Senatorial campaign unconventional

Kali Persall,
Managing Editor

Classic rock plays in the background as Von and Drake Hougo discuss campaign strategy in the dining room and garage of their home in Santa Clarita, which doubles as a “campaign headquarters.”  The father-son duo works morning and night in between Drake’s school and track practice and Von’s full-time teaching, making phone calls, answering emails, editing videos and managing social media. According to Drake, Led Zeppelin and Jack White, lead singer of The White Stripes, have become the soundtrack to the campaign for his father Von’s senator bid.

Von is running for the senate seat currently held by incumbent Barbara Boxer D-Calif., who was elected in 1992 and is scheduled to retire in November, according to the Associated Press. Thirty-four candidates have filed for the position, however only the top two highest vote-getters in the June 7 primary will advance to the general election on November 8.

For a campaign manager, Von chose his son, who will study political science and business at Stanford in the fall.

At 17 years old, Drake isn’t legally old enough to vote. Yet, as the only staff member for the Hougo campaign, he has taken the reigns as campaign manager, video producer and social media coordinator.

“The campaign has certainly bonded us closer as we are both working extremely hard towards the same goal,” said Drake. “However, that’s not to say we do not bicker. We often disagree on the wording of posts or how to handle specific voters. This has certainly been a stretch of both mine and his comfort zones, but the political climate is right, and we both agreed it was time to step up.”

At the end of every school year, Von, an eighth grade science teacher at Arroyo Seco Junior High School in Santa Clarita, talks to his students about what the future will hold for them. He tells them the bad and the good and discusses the responsibilities they will face as young adults. It was during this speech last June, while he lectured his students about the importance of voting, that Hougo first thought about running for the U.S. senate.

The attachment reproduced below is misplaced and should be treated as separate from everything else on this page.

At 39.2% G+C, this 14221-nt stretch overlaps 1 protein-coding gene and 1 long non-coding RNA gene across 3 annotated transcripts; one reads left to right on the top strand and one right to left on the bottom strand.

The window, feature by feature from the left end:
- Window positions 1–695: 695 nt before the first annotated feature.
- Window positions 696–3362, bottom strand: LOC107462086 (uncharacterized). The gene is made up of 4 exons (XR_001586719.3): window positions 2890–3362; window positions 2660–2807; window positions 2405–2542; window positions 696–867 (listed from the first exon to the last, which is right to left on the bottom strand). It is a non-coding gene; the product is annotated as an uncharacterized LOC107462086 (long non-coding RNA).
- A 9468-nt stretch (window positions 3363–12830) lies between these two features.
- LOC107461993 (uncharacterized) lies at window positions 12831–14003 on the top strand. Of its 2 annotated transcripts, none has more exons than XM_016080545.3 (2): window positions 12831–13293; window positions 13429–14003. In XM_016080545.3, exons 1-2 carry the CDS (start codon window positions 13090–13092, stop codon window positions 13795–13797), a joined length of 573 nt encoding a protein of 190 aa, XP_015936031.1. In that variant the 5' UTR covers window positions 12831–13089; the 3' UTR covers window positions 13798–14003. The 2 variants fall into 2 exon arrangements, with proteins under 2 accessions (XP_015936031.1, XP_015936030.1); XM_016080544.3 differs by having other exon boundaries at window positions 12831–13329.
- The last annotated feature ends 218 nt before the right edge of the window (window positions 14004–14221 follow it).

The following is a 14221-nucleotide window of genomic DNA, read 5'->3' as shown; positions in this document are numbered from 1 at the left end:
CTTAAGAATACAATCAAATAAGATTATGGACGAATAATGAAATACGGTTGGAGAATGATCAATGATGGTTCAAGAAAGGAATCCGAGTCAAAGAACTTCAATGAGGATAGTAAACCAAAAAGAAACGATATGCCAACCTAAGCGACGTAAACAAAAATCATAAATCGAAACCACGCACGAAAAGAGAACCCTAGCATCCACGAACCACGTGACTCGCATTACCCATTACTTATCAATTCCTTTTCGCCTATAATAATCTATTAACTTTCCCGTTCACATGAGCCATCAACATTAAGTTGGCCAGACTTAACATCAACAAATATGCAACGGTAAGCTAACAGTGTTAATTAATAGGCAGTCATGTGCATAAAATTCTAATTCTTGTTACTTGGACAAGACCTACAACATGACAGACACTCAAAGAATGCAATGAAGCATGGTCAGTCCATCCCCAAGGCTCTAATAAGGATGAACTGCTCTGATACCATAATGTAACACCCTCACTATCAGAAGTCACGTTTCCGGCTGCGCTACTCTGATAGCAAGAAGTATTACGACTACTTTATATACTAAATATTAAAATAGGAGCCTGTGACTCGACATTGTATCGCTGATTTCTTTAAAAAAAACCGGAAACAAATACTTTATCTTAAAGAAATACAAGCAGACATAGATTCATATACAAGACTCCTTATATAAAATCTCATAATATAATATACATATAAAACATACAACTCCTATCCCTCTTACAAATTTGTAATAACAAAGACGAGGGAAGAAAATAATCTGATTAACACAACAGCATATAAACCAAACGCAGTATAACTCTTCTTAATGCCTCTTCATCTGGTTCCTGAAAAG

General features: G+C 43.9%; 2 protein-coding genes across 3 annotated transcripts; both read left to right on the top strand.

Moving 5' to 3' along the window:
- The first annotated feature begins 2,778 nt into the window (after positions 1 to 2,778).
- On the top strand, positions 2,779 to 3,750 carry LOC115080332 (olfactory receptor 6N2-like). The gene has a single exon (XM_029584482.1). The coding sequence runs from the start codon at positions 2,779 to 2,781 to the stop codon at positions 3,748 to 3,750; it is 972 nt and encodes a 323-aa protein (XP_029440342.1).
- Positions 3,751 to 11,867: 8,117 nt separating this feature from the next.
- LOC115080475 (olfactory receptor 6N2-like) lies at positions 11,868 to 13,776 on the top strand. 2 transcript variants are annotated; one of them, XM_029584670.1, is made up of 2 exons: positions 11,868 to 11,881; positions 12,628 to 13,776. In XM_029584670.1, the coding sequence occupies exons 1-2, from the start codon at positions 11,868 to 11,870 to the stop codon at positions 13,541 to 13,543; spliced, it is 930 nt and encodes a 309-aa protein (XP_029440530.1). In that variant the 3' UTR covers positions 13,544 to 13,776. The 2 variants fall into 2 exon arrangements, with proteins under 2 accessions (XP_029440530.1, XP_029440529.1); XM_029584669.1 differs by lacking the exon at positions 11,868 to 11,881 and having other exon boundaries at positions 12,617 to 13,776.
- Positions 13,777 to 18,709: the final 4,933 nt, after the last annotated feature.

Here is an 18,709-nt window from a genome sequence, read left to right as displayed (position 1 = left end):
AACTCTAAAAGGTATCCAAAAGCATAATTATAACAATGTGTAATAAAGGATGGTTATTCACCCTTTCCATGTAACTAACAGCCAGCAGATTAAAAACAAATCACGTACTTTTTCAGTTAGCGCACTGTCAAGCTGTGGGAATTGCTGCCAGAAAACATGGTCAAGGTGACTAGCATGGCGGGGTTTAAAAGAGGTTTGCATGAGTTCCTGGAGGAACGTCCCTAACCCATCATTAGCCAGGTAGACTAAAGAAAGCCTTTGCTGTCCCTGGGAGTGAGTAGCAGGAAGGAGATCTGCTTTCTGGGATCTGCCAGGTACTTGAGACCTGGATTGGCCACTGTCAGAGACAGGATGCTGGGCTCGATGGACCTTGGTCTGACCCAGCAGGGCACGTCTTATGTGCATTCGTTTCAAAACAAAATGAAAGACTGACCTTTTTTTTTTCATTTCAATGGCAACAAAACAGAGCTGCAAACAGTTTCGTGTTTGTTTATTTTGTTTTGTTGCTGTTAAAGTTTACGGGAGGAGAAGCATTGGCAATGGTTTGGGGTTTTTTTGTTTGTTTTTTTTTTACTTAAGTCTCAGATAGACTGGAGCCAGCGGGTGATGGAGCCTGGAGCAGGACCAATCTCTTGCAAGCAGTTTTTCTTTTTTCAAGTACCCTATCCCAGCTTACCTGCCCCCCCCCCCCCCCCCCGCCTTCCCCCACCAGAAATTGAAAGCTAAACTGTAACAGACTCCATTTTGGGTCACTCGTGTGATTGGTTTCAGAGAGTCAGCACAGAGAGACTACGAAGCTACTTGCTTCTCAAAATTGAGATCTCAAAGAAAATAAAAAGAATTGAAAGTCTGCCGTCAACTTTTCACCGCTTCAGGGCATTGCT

“I felt like a liar and a hypocrite telling the kids that their vote matters when I know that deep down it doesn’t,” said Von. “It was time to step up or shut up.”

After he decided to run, Von collected the 65 signatures required to get on the ballot, and he scraped together $9,700 to pay for the registration and voter information guide from his personal savings account. According to Von, his campaign is donation-free in an effort to maintain transparency and avoid obligation to special-interest donors.

The Hougos attend political events around California when they can peel away from their full-time obligations, appearing both alone and together when possible. In May, Von attended the Republican State Convention in Burlingame, candidate forums in San Mateo and Monterey and Tax Day protests in Redwood City and San Jose.

Von is running as a Republican but he identifies with an independent strategy.

“That was the box I checked when I was 18,” he said of his Republican designation. “I vote for the issue, I could care less about the letters. Being a Republican in California hurts my chances. I never bothered to switch it before and I felt that it was disingenuous to switch now.”

Seven Democrats, 12 Republicans and 15 third-party candidates are running for the senate position, according to the Associated Press.

“I’m an eternal optimist so I hope to get second [in the election],” Von said. “If I was in Las Vegas betting I wouldn’t place money on me, but this is the year of change and people clearly don’t want the same old status quo.”

If elected, Von said he will vote the way California voters tell him to, regardless of the party’s stance or his personal feelings about an issue. According to Hougo, if he were to get elected, he would consider switching to Independent. “The people of California don’t line up with either party and are left voiceless,” said Von.

Von aims to encourage disenfranchised California voters to partake in the political process through his Democracy 2.0 online voting portal, a program that will allow users to create an account with their driver’s license and voter registration information. They can then specify the issues they care about, view any bills within these categories in layman’s terms, and vote yes or no on them. Drake is working on a video that demonstrates the details of this process.

“If a 17-year-old Stanford-bound student as a campaign manager and a junior high teacher running for U.S. senate isn’t an underdog story, then I do not know what is!” said Von Hougo. “If we prevail in the primary, this campaign is the epitome of the American dream, when anyone with an idea and passion can succeed.”